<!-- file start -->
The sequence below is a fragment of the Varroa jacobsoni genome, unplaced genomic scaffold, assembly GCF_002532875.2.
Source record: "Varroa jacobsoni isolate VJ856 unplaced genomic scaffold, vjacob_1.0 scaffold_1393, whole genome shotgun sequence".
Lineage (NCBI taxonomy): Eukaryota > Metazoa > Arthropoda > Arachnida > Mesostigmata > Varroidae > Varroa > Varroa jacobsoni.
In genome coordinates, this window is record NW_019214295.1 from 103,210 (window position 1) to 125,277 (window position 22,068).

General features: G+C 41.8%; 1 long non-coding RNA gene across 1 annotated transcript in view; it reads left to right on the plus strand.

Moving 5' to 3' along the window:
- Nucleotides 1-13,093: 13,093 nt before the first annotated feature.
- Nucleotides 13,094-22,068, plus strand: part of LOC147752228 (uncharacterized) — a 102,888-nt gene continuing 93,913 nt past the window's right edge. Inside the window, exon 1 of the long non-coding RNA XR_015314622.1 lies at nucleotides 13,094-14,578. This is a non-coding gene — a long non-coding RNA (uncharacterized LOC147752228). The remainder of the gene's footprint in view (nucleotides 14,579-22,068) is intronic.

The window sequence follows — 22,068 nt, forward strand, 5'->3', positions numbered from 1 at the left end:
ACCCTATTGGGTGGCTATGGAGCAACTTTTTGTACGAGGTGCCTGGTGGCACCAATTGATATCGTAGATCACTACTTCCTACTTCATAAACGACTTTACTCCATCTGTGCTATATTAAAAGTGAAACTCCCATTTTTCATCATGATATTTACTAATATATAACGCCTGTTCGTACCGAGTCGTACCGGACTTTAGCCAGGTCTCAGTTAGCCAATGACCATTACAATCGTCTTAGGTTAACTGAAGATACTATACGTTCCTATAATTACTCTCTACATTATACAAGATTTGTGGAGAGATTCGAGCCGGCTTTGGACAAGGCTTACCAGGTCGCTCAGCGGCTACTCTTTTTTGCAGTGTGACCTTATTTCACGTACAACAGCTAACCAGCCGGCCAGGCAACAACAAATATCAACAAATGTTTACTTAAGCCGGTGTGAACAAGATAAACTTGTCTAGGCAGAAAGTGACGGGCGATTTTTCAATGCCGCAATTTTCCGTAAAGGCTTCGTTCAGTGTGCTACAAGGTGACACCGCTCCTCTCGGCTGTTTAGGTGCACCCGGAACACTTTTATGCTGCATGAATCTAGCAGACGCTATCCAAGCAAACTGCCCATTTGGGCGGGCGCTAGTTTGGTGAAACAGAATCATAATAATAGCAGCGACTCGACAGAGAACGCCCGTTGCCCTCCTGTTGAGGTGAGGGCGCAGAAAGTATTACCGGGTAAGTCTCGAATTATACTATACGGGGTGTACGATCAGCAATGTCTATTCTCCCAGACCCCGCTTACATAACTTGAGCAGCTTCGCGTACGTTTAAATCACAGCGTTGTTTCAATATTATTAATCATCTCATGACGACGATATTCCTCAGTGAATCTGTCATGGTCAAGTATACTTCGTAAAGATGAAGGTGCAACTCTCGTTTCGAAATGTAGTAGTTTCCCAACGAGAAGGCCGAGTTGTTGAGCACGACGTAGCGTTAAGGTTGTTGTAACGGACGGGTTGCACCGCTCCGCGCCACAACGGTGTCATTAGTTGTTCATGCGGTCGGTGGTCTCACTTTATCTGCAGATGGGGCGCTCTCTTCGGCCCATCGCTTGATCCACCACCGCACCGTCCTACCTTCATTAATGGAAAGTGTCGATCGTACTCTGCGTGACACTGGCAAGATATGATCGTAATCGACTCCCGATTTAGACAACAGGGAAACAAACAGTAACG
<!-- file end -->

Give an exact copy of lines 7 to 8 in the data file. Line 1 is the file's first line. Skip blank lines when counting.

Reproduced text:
- Nucleotides 1-13,093: 13,093 nt before the first annotated feature.
- Nucleotides 13,094-22,068, plus strand: part of LOC147752228 (uncharacterized) — a 102,888-nt gene continuing 93,913 nt past the window's right edge. Inside the window, exon 1 of the long non-coding RNA XR_015314622.1 lies at nucleotides 13,094-14,578. This is a non-coding gene — a long non-coding RNA (uncharacterized LOC147752228). The remainder of the gene's footprint in view (nucleotides 14,579-22,068) is intronic.